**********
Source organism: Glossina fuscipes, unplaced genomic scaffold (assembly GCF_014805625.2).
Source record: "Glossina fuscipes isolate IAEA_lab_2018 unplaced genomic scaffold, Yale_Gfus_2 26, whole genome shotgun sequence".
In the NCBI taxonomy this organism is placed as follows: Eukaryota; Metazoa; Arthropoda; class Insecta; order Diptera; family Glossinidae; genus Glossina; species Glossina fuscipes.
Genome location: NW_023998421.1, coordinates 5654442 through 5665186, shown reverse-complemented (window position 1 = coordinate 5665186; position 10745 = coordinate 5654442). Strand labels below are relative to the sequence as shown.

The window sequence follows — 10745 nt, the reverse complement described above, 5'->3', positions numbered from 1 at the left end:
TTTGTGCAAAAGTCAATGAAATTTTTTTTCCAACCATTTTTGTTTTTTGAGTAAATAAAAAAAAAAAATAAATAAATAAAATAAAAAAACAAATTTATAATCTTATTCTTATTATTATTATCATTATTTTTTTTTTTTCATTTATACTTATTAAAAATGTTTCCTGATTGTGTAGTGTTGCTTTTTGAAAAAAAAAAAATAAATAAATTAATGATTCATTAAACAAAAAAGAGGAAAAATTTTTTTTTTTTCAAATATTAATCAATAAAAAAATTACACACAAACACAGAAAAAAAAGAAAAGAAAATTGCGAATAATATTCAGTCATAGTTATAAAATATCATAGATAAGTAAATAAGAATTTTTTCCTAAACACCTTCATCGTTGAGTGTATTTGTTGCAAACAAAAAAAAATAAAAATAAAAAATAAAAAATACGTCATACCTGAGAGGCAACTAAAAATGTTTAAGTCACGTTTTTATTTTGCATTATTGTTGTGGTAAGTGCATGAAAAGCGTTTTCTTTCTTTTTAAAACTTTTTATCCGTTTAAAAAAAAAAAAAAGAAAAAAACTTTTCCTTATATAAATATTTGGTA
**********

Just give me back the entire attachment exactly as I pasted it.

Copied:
Source organism: Glossina fuscipes, unplaced genomic scaffold (assembly GCF_014805625.2).
Source record: "Glossina fuscipes isolate IAEA_lab_2018 unplaced genomic scaffold, Yale_Gfus_2 26, whole genome shotgun sequence".
In the NCBI taxonomy this organism is placed as follows: Eukaryota; Metazoa; Arthropoda; class Insecta; order Diptera; family Glossinidae; genus Glossina; species Glossina fuscipes.
Genome location: NW_023998421.1, coordinates 5654442 through 5665186, shown reverse-complemented (window position 1 = coordinate 5665186; position 10745 = coordinate 5654442). Strand labels below are relative to the sequence as shown.

The window sequence follows — 10745 nt, the reverse complement described above, 5'->3', positions numbered from 1 at the left end:
TTTGTGCAAAAGTCAATGAAATTTTTTTTCCAACCATTTTTGTTTTTTGAGTAAATAAAAAAAAAAAATAAATAAATAAAATAAAAAAACAAATTTATAATCTTATTCTTATTATTATTATCATTATTTTTTTTTTTTCATTTATACTTATTAAAAATGTTTCCTGATTGTGTAGTGTTGCTTTTTGAAAAAAAAAAAATAAATAAATTAATGATTCATTAAACAAAAAAGAGGAAAAATTTTTTTTTTTTCAAATATTAATCAATAAAAAAATTACACACAAACACAGAAAAAAAAGAAAAGAAAATTGCGAATAATATTCAGTCATAGTTATAAAATATCATAGATAAGTAAATAAGAATTTTTTCCTAAACACCTTCATCGTTGAGTGTATTTGTTGCAAACAAAAAAAAATAAAAATAAAAAATAAAAAATACGTCATACCTGAGAGGCAACTAAAAATGTTTAAGTCACGTTTTTATTTTGCATTATTGTTGTGGTAAGTGCATGAAAAGCGTTTTCTTTCTTTTTAAAACTTTTTATCCGTTTAAAAAAAAAAAAAAGAAAAAAACTTTTCCTTATATAAATATTTGGTA